Page:Democracy in America (Reeve, v. 1).djvu/82

From Wikisource
Jump to navigation Jump to search
This page has been proofread, but needs to be validated.


In 1628[1] a charter of this kind was granted by Charles I. to the emigrants who went to form the colony of Massachusetts. But, in general, charters were not given to the colonies of New England till they had acquired a certain existence. Plymouth, Providence, New Haven, the State of Connecticut, and that of Rhode Island[2] were founded without the cooperation and almost without the knowledge of the mother-country. The new settlers did not derive their incorporation from the seat of the empire, although they did not deny its supremacy; they constituted a society of their own accord, and it was not till thirty or forty years afterwards, under Charles II., that their existence was legally recognised by a royal charter.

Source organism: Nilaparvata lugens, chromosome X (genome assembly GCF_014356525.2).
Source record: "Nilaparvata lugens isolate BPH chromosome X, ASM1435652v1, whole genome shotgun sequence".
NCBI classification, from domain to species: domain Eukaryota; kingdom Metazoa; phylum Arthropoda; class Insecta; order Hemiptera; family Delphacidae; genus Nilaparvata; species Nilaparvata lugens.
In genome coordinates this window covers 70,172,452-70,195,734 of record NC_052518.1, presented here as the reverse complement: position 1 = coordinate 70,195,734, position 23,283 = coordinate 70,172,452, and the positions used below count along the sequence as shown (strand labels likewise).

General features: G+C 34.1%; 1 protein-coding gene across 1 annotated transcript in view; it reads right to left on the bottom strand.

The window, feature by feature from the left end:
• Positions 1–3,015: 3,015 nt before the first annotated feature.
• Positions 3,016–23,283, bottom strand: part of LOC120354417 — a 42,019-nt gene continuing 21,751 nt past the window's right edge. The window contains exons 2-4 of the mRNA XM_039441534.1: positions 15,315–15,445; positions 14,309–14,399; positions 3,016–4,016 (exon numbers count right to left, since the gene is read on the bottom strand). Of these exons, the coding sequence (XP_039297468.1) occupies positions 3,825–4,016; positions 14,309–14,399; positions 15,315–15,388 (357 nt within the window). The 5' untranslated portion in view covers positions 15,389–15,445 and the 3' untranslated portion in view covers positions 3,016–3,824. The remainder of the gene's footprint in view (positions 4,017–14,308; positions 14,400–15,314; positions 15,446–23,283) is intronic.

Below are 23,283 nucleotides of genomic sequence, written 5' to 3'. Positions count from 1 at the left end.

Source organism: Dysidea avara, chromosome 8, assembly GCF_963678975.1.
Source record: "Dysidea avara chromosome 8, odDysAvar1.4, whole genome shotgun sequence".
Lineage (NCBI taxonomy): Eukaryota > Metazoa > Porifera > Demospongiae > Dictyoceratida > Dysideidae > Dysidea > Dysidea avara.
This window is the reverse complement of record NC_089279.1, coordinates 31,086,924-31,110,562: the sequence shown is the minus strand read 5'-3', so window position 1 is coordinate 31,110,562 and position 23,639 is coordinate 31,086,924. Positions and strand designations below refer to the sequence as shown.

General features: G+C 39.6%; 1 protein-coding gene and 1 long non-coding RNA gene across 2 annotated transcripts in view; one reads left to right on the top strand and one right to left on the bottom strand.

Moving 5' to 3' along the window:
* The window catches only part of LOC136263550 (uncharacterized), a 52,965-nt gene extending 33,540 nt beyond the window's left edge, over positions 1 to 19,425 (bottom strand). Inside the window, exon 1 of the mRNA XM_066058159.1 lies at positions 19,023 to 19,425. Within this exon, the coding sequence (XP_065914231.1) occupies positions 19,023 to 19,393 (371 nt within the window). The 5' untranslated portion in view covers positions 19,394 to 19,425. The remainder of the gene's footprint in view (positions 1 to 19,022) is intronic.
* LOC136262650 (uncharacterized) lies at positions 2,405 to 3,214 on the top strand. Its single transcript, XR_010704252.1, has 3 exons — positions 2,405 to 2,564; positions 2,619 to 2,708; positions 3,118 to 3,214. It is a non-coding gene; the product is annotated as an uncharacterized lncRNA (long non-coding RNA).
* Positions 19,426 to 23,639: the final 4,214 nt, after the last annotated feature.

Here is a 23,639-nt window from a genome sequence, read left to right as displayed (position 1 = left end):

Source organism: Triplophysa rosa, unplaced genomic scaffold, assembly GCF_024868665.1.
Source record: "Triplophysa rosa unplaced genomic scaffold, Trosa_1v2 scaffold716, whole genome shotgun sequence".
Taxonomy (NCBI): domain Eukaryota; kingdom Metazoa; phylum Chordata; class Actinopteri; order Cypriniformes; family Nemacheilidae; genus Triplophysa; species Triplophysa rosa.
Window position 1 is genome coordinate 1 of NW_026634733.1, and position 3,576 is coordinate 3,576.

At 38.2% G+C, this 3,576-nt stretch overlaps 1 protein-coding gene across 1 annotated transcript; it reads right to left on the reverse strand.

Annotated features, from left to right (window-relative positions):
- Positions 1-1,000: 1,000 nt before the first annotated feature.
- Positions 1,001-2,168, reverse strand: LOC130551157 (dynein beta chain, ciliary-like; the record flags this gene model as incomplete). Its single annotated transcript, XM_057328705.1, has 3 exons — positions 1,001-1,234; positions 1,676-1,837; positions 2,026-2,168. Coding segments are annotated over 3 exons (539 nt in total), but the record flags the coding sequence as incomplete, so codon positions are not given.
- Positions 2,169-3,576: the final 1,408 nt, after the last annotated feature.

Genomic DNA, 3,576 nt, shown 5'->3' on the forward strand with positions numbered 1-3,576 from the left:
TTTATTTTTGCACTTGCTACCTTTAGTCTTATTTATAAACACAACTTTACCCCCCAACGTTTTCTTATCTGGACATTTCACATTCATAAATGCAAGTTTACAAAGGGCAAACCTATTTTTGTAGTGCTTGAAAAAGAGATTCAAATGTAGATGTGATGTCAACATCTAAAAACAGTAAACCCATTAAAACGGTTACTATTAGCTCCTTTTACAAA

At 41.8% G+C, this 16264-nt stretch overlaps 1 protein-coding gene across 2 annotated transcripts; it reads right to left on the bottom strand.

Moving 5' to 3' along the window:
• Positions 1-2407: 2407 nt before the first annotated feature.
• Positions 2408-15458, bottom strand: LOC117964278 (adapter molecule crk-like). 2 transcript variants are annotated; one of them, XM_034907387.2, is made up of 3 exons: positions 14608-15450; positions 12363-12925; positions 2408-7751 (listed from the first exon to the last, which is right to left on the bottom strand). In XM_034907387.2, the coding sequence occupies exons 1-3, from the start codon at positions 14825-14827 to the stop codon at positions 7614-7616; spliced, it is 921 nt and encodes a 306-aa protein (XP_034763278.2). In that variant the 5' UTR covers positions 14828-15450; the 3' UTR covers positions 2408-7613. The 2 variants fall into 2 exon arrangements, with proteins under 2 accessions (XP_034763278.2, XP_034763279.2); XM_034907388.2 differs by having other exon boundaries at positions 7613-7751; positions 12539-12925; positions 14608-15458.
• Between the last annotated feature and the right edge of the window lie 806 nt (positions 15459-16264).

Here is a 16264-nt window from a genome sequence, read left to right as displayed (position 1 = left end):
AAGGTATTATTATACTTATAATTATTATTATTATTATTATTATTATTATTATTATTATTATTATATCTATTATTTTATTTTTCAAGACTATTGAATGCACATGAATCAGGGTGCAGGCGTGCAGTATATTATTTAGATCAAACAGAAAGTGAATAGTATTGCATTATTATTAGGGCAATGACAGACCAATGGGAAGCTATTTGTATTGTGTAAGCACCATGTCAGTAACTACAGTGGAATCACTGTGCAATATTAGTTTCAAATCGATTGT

This frequently renders it difficult to detect the ink which connected the emigrants with the land of their forefathers, in studying the earliest historical and legislative records of New England. They exercised the rights of sovereignty; they named their magistrates, concluded peace or declared war, made police regulations, and enacted laws as if their allegiance was due only to God[3]. Nothing can be

    more fully acted upon in the North than in the South, but they existed everywhere.

  1. See Pitkin's History, p. 35. See the History of the Colony of Massachusetts Bay, by Hutchinson, vol. i. p. 9.
  2. See Pitkin's History, pp. 42. 47.
  3. The inhabitants of Massachusetts had deviated from the forms which are preserved in the criminal and civil procedure of England; in 1650 the decrees of justice were not yet headed by the royal style. See Hutchinson, vol. i. p. 452.